Pre-emptive strikes to Kavanaugh nomination stain Casey, Senate

This is how by-the-book and predictable Senate approvals of Supreme Court nominees have generally been.

Antonin Scalia, clearly a staunchly conservative nominee, was approved 99-0.

Ruth Bader Ginsburg, clearly a staunchly liberal nominee, was approved unanimously.

Were they qualified to adequately interpret the Constitution in their rulings? That seemed to be all senators on both sides of the aisle wanted to determine.

There have been notable exceptions, such as Clarence Thomas, whose nomination was nearly derailed by sexual harassment allegations. Thomas, thought to be a compromised nominee, has grown into one of the steadiest voices on the high court.

There’s a lesson there for senators.

Judging from the reaction to the nomination of Brett Kavanaugh, some senators have not embraced the lesson.

The politicization of Supreme Court nominees is so bad that Pennsylvania Senator Bob Casey announced his opposition before President Trump announced the nominee because the nominee was coming off a list of 25 people, several of whom he had previously voted for.

Given the Democrats’ appetite for spontaneous resistance these days, that line of reasoning may make Casey an ideal vice presidential choice for California Sen. Kamala Harris, who is coming here to raise money for his Senate re-election campaign.

But Casey’s logic conveniently leaves aside the level of transparency President Trump is displaying with his Supreme Court nominees.

To our knowledge he is the first president to actually give the American people his list of Supreme Court nominees before even being elected.

After Kavanaugh was nominated, Casey said he would grant him a meeting but would not change his mind.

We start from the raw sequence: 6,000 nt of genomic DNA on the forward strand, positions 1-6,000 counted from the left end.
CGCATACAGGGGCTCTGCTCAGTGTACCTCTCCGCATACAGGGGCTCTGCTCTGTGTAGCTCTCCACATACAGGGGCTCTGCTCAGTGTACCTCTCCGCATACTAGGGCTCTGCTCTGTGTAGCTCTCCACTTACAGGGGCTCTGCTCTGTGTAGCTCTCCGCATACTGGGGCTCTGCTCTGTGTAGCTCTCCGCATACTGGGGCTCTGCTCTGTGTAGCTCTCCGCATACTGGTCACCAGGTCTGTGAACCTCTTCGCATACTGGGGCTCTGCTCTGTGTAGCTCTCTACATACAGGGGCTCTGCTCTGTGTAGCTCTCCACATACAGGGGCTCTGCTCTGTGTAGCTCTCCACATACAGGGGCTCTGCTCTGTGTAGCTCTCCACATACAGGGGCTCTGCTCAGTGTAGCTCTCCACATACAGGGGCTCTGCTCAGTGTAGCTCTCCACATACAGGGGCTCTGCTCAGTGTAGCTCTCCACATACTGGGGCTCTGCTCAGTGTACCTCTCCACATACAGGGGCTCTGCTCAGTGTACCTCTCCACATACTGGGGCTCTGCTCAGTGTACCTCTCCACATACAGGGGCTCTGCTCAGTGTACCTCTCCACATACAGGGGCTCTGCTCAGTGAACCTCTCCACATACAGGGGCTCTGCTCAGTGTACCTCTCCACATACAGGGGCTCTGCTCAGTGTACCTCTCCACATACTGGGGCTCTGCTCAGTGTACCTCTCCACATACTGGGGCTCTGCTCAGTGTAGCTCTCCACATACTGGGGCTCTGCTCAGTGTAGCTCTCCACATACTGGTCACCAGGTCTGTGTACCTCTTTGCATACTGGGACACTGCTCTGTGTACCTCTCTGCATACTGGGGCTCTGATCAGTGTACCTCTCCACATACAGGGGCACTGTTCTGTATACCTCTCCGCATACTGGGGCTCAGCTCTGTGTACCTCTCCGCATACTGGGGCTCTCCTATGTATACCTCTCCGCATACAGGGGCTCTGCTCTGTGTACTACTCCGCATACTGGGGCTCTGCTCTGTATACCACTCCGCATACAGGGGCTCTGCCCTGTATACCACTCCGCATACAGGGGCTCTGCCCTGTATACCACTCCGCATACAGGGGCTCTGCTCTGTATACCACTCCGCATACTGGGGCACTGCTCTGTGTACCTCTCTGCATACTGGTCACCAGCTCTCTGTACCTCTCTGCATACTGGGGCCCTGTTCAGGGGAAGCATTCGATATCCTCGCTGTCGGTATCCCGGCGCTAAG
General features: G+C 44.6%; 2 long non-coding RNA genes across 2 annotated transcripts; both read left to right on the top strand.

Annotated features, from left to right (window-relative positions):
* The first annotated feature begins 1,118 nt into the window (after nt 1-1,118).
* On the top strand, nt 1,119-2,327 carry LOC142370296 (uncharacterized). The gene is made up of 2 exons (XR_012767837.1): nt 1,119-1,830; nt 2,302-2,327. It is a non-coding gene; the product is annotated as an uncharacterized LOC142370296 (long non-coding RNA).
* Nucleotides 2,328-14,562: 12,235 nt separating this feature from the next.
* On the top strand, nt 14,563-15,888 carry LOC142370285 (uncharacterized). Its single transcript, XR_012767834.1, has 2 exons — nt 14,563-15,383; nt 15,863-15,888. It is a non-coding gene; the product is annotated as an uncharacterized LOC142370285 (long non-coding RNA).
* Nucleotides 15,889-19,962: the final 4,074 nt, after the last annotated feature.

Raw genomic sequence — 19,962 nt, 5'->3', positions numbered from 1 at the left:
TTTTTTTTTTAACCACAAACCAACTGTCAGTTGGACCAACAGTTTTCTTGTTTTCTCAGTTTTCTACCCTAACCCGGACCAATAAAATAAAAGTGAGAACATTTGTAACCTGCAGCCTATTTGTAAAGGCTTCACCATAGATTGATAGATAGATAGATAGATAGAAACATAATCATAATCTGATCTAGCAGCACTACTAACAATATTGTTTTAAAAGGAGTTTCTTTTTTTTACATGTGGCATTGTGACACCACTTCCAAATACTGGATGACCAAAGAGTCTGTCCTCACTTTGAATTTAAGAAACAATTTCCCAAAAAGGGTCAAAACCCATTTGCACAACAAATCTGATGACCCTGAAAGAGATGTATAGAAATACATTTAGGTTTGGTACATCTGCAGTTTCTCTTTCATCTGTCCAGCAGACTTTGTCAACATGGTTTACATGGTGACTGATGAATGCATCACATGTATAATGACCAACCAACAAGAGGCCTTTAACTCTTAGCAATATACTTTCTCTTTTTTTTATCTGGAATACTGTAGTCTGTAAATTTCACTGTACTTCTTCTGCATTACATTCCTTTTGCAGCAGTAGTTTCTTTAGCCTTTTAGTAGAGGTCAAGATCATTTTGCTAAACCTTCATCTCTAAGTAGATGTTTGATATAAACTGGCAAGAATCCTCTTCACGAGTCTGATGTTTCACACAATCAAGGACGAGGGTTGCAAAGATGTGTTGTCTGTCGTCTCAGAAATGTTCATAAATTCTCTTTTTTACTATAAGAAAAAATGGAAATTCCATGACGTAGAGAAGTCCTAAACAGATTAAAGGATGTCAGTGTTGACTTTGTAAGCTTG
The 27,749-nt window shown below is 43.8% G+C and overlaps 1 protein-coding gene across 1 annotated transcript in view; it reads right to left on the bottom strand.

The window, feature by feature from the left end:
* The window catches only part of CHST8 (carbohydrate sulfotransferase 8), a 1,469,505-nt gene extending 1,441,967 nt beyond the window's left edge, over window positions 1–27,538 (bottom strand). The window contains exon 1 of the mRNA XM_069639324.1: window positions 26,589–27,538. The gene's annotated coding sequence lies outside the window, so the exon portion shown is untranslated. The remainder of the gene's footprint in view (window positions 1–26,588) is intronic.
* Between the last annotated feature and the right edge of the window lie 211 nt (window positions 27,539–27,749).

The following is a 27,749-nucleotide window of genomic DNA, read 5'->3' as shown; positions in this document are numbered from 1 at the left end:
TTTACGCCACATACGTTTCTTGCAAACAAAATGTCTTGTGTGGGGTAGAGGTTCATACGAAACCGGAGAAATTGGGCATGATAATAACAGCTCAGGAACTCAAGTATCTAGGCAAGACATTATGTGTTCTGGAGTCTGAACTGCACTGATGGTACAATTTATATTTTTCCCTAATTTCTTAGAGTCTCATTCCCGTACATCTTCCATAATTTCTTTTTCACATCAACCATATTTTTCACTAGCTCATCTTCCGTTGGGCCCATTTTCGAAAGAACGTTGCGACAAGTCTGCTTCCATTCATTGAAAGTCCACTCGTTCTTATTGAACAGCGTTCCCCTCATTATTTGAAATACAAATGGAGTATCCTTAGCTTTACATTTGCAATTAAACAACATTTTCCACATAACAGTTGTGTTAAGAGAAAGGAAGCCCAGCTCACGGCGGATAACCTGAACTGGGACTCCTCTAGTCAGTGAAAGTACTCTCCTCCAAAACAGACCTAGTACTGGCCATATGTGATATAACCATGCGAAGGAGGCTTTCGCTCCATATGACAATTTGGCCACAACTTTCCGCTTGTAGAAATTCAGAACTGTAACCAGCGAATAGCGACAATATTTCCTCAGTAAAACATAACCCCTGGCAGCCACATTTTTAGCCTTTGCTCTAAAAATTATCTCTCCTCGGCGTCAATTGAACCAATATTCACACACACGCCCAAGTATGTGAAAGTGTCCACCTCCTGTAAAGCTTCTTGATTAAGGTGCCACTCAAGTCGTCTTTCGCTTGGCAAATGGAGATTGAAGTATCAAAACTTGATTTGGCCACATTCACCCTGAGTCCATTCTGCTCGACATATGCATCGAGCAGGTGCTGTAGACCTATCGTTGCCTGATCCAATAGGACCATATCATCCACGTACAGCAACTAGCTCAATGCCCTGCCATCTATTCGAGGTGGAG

Big of him.

Senate Minority Leader Chuck Schumer, who previously approved Kavanaugh’s appointment to the Appellate Court in Washington, D.C. – the feeding ground for many Supreme Court nominees – said he would oppose Kavanaugh’s appointment “with everything I have.”

The attempted slaying of Kavanaugh comes down to the fact that his nomination could move the High Court to a majority conservative lean, even though Kavanaugh appears to be only moderately conservative and previous Supreme Court nominees thought to be conservative have become more liberal once on the court.

With his nomination, Kavanaugh, a strict Constitutionalist, father of two girls, coach of their basketball team and habitual volunteer at his church’s soup kitchen for the homeless, has become the devil in the eyes of some senators, women’s groups and various other knee-jerk obstructionists.

Of course he should be thoroughly vetted before being approved by the Senate.

But the pre-emptive opposition and mischaracterizations of him by many of the senators who previously approved his Appellate Court nomination is embarrassing.

And we have a feeling the look will be even more embarrassing during his hearings.

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